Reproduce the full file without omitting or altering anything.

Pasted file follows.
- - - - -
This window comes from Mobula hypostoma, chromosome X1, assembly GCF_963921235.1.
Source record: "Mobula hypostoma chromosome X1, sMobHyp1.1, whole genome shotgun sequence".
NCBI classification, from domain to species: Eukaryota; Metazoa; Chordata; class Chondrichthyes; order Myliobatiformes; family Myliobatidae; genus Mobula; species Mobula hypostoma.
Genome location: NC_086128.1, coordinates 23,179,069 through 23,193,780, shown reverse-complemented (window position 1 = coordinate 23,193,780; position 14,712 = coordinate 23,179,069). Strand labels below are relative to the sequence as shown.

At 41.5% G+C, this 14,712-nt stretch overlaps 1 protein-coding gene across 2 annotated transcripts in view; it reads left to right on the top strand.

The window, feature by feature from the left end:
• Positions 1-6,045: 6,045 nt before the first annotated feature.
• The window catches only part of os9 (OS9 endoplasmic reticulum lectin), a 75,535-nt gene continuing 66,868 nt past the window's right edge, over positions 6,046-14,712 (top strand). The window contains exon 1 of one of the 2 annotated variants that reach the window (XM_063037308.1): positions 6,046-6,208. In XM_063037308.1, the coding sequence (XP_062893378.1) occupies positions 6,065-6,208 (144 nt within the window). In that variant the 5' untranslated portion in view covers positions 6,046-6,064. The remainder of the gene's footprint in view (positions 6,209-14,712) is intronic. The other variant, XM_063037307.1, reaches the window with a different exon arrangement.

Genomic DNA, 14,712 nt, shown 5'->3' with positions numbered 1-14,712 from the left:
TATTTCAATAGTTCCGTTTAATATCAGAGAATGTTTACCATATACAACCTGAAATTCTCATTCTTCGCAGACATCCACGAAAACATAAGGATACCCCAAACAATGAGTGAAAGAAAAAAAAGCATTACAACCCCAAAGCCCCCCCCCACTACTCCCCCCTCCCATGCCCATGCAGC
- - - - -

This window comes from Mobula hypostoma, chromosome X1, assembly GCF_963921235.1.
Source record: "Mobula hypostoma chromosome X1, sMobHyp1.1, whole genome shotgun sequence".
NCBI classification, from domain to species: Eukaryota; Metazoa; Chordata; class Chondrichthyes; order Myliobatiformes; family Myliobatidae; genus Mobula; species Mobula hypostoma.
Genome location: NC_086128.1, coordinates 23,179,069 through 23,193,780, shown reverse-complemented (window position 1 = coordinate 23,193,780; position 14,712 = coordinate 23,179,069). Strand labels below are relative to the sequence as shown.

At 41.5% G+C, this 14,712-nt stretch overlaps 1 protein-coding gene across 2 annotated transcripts in view; it reads left to right on the top strand.

The window, feature by feature from the left end:
• Positions 1-6,045: 6,045 nt before the first annotated feature.
• The window catches only part of os9 (OS9 endoplasmic reticulum lectin), a 75,535-nt gene continuing 66,868 nt past the window's right edge, over positions 6,046-14,712 (top strand). The window contains exon 1 of one of the 2 annotated variants that reach the window (XM_063037308.1): positions 6,046-6,208. In XM_063037308.1, the coding sequence (XP_062893378.1) occupies positions 6,065-6,208 (144 nt within the window). In that variant the 5' untranslated portion in view covers positions 6,046-6,064. The remainder of the gene's footprint in view (positions 6,209-14,712) is intronic. The other variant, XM_063037307.1, reaches the window with a different exon arrangement.

Genomic DNA, 14,712 nt, shown 5'->3' with positions numbered 1-14,712 from the left:
TATTTCAATAGTTCCGTTTAATATCAGAGAATGTTTACCATATACAACCTGAAATTCTCATTCTTCGCAGACATCCACGAAAACATAAGGATACCCCAAACAATGAGTGAAAGAAAAAAAAGCATTACAACCCCAAAGCCCCCCCCCACTACTCCCCCCTCCCATGCCCATGCAGC